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More Indians are sleeping by 10 pm: Wakefit GISS report 2021

The Great Indian Sleep Scorecard (GISS) 2021 shows signs of improving sleep health—though 92% Indians still look at their phones before bedtime

Fear of insomnia has risen by 24% as of last year even though more Indians say they are sleeping earlier than usual.
Fear of insomnia has risen by 24% as of last year even though more Indians say they are sleeping earlier than usual. (iStock)

Indians seem to have taken the early to bed advice to heart as they hit a year of working from home since the outbreak of the covid-19 pandemic in late 2019 changed the way we live and work.

According to the annual Great Indian Sleep Scorecard (GISS) 2021, published by sleep and home solutions company Wakefit ahead of World Sleep Day (19 March), there has been a 100% increase in the number of people going to bed before 10 pm since the 2020 survey. This trend is most notable among 18-year-olds, 50% of whom (as opposed to 22% in 2020) are going to bed before 10 pm now.

There is also a declining trend among post-midnight sleepers—from 28% last year to 26%. Interestingly, 24% people this year said they are afraid of insomnia as against 19% in GISS 2020.

These findings are based on data from 16,000 respondents, from the ages of 18 and 45, living in Indian cities, who were surveyed between March 2020 and February 2021. GISS was first launched in 2018 and has, in the last four years, gathered data from over one lakh respondents from across urban India about their sleep habits and hygiene.

Although Indians overall seem to be paying more attention to their sleep since the pandemic broke out—42% said a better quality of mattress would enhance their quality of sleep as opposed to 22% in last year’s survey—there are some conflicting trends, too.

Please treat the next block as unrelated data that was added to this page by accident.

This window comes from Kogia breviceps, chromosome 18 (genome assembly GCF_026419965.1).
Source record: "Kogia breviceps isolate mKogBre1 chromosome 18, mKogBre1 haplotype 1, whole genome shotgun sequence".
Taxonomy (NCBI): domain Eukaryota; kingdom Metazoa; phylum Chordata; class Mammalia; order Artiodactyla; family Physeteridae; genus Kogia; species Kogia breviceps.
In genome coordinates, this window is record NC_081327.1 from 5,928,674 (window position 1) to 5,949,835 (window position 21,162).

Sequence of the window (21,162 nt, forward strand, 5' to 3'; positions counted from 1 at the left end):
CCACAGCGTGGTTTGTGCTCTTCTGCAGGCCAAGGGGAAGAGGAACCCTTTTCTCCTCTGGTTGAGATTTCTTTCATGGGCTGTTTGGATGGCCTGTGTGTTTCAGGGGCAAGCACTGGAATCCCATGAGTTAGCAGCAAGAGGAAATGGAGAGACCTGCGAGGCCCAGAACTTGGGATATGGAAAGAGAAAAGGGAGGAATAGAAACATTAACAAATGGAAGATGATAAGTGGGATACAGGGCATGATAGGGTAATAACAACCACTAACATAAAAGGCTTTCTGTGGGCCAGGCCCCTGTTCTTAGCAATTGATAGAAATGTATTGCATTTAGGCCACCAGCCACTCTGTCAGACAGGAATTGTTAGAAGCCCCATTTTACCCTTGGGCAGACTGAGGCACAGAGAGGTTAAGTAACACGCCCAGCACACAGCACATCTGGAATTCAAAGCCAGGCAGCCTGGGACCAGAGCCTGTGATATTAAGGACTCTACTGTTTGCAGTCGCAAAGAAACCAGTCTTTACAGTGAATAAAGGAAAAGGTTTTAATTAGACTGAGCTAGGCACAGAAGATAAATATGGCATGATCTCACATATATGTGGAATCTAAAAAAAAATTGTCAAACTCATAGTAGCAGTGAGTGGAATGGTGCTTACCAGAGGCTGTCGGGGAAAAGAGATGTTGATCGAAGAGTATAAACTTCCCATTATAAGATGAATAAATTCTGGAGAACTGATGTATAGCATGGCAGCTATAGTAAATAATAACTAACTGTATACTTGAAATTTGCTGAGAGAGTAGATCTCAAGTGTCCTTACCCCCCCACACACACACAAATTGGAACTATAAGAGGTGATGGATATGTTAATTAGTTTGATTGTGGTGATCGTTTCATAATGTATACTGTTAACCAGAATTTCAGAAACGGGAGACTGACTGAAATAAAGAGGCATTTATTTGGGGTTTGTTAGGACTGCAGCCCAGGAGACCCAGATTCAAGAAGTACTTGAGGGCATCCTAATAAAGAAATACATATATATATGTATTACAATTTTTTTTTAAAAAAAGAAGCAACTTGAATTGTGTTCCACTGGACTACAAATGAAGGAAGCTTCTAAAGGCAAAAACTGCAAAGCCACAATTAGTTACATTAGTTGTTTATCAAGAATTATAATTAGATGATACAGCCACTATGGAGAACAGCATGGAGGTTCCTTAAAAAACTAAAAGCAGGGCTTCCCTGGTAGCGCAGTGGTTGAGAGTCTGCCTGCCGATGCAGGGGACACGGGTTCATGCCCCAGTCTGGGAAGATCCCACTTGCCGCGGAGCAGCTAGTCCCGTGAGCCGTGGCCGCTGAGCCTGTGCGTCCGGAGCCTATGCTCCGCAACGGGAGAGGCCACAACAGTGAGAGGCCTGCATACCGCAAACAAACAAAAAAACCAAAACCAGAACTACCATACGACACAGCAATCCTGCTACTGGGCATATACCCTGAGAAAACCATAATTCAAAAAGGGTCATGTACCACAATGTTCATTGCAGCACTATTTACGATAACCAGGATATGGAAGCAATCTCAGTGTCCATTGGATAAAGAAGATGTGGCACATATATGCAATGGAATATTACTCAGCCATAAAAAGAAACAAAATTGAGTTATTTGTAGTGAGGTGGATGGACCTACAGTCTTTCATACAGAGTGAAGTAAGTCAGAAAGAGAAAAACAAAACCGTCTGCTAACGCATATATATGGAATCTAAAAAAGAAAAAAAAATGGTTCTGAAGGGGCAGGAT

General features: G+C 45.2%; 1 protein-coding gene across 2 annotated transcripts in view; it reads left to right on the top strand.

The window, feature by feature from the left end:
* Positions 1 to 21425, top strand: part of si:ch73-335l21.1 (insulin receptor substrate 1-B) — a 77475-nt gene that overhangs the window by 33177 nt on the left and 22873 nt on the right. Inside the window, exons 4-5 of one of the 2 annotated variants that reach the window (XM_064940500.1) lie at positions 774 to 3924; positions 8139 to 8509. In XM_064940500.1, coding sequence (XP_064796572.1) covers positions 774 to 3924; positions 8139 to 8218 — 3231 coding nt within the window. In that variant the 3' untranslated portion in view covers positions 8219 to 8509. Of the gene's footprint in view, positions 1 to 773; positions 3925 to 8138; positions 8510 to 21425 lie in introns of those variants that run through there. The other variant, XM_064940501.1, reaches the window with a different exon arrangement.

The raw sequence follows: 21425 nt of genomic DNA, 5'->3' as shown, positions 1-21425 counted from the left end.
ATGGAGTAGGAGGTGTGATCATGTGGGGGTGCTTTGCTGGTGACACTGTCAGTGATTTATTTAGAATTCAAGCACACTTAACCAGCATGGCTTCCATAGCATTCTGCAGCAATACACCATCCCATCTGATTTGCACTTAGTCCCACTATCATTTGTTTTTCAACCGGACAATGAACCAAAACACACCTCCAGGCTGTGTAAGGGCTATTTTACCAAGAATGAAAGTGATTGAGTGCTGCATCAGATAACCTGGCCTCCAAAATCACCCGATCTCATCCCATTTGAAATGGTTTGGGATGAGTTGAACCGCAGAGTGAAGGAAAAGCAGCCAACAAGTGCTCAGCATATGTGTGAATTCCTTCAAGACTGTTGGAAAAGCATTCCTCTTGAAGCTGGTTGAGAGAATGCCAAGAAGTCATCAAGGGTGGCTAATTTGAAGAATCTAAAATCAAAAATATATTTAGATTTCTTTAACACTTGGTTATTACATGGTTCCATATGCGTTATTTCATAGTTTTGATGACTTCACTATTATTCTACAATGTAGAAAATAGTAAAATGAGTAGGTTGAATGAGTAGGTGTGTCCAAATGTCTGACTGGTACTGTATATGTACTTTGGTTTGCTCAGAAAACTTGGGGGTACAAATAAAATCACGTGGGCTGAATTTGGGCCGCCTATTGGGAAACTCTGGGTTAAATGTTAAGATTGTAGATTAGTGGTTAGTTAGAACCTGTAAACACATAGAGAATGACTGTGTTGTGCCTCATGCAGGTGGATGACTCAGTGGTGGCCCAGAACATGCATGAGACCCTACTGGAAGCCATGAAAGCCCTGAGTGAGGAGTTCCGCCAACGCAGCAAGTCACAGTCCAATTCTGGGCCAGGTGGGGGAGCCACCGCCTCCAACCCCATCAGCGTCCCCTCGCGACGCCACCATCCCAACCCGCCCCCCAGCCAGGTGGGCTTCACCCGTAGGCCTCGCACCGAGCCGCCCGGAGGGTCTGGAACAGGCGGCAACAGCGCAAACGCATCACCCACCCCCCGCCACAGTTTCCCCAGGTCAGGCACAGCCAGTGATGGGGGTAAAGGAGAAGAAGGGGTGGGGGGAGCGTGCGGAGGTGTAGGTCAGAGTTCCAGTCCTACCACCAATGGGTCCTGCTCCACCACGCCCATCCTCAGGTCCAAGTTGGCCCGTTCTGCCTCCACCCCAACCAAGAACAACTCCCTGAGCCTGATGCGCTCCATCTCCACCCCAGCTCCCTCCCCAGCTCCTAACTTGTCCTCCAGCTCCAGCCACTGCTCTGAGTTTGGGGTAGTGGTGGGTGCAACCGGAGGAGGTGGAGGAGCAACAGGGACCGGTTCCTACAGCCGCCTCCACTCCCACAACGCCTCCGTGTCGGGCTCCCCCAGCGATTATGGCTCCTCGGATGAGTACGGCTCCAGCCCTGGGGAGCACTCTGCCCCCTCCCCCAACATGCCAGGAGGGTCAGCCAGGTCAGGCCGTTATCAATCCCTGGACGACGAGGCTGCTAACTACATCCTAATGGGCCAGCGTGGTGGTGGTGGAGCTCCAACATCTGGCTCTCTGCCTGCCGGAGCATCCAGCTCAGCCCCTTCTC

Addiction to screens remains a lingering problem, with 92% saying they look at their devices before going to bed. One in three people in Bengaluru binge-watch shows into the wee hours, the same number of people in Chennai are hooked to social media way past their bedtime, while 42% people from Gurugram say work keeps them up till late every night—a 25% rise since last year. Mumbai has the largest number of late-night sleepers (43%), followed by Kolkata (38%).

However, working from home may have also allowed for some flexibility in wake-up times and better sleep quality. 38% of the men and 30% women said they woke up before 7 am now, while 33% people overall felt more rested in the mornings (as opposed to 25% in 2020).

At the same time, 77% said they felt sleepy during work hours between 1-3 times a week, in GISS 2020 and 2021. In 2021, 41% have woken up with back pains, with 35% people in Chennai claiming that they wake up feeling tired.

As a Mint Lounge cover story pointed out earlier this year, according to the Global Wellness Trends report 2020, one of the prime culprits of bad sleep in the 21st century is the growing menace of “lightmare”—that is, inappropriate exposure to blue light and darkness due to “light pollution”. Our 24x7 always-on lifestyle is playing havoc with our body clocks—or circadian rhythm, to use a scientific term—causing us to sleep, eat and exercise at the wrong hours.

Chaitanya Ramalinegowda, co-founder and director of Wakefit, pointed out some mixed messages that can be gleaned from GISS 2021. “The general sense we get is that there is a definite increase in awareness about sleep and its benefits,” he said, indicating a rising interest in ergonomic mattresses and furniture. “The demand for our sleep products went up by 70% during the pandemic,” he had told Mint Lounge earlier. “People are spending more time than ever at home these days, so conventional mattresses are simply not enough.”

However, as GISS 2021 shows, lifestyle and environmental factors, especially the challenges of working from home, can also prevent many people from following a healthy sleep routine and improving their quality of life.

“We are now at a stage where experts, coaches, and organizations need to pioneer cultural shifts that can help people create space and agency to prioritize sleep health in their lives,” Ramalingegowda added.

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